A brief history of the disability services sector in Australia
By Lesley Chenoweth AO, Emeritus Professor Griffith University.
Image: Man in a denim jacket writing in a notebook sitting at an outdoor café. He has a cup of coffee and plant on his table.
Lesley Chenoweth is a leading Australian disability activist - she is also a fantastic writer and has written 'A brief history of the disability services sector in Australia: 1992 – present day' for Life Without Barriers.
The report follows a roughly chronological path, referring briefly back to 1981 and the United Nations International Year of Disabled Persons (IYDP), and then forward across the critical policy issues of the time: Deinstitutionalisation; Community Living; Person Centred Practice; the crisis of Unmet Need and the development of a National Disability Insurance Scheme. The shift across several decades to a marketised sector and its current difficulties are covered in the sections Marketisation and Market Failures. The seven timelines developed alongside these periods of history are included for ease of tracking how events unfolded and in which jurisdiction.
Any discussion of the disability services sector in Australia usually marks the year 1981, which the United Nations determined as the International Year of Disabled Persons IYDP); however, because such a determination was actually made in 1975, following the Declaration of the Rights of Disabled Persons, the decade prior to the 1980s can now be seen as foundational towards the changes that were to subsequently impact the sector. This was a decade of civil rights movements globally, and in Australia the demands for recognition of human rights for vulnerable citizens, including those with a disability, should be viewed as a part of this global trend.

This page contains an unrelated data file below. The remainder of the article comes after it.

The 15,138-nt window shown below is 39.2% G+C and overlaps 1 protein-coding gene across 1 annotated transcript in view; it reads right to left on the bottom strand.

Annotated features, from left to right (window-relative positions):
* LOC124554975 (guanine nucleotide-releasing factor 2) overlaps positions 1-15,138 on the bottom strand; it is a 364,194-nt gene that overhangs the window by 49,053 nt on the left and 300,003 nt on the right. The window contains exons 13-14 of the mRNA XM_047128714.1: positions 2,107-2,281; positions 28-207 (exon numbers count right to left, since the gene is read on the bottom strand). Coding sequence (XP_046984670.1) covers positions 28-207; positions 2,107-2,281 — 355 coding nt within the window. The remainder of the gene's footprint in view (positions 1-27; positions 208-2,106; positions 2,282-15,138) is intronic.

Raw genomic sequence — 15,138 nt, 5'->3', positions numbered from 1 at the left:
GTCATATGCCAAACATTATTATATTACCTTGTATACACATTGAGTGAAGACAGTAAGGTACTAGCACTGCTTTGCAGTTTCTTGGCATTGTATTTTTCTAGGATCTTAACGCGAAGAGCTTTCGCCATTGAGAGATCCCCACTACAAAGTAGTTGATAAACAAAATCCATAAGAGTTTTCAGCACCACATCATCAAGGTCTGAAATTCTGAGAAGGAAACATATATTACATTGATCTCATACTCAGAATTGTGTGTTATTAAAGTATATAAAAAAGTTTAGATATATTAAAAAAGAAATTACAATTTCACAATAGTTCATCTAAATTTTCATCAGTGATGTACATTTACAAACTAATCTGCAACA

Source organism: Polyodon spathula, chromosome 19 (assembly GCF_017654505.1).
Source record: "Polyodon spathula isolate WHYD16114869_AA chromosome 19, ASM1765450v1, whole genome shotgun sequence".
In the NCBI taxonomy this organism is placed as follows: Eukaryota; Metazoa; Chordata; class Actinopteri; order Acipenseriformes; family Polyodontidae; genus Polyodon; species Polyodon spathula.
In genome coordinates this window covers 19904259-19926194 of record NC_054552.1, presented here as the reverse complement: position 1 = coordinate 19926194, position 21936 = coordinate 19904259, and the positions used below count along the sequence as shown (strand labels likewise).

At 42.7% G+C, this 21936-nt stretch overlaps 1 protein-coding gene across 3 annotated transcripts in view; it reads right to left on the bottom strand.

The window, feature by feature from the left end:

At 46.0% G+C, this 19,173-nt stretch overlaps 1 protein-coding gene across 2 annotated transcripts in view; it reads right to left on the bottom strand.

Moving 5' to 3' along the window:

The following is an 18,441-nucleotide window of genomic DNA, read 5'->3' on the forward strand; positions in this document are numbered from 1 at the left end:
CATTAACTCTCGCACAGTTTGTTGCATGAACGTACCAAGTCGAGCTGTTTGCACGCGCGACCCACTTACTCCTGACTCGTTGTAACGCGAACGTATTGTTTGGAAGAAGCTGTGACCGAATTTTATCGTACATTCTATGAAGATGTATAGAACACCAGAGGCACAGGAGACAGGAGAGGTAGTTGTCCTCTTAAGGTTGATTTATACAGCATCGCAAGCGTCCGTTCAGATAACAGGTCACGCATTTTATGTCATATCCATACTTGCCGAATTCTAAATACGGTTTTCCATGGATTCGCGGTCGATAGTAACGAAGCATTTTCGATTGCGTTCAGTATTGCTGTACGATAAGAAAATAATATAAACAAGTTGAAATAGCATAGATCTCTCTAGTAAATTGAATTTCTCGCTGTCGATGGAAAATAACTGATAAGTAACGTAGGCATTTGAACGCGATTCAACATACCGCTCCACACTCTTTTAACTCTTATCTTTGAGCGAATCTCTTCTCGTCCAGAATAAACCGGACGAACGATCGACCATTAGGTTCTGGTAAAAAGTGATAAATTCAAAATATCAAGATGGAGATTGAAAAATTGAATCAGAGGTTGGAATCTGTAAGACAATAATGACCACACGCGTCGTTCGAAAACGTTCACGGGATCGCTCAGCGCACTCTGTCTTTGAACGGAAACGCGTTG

Read the full report here.
Our submission to the Disability Royal Commission - Pathways To E...
People with disability experience more barriers to employment than people without - we think this is unaccepta...
Not all disabilities are visible - by Corrina Phillips
Not all disabilities are visible.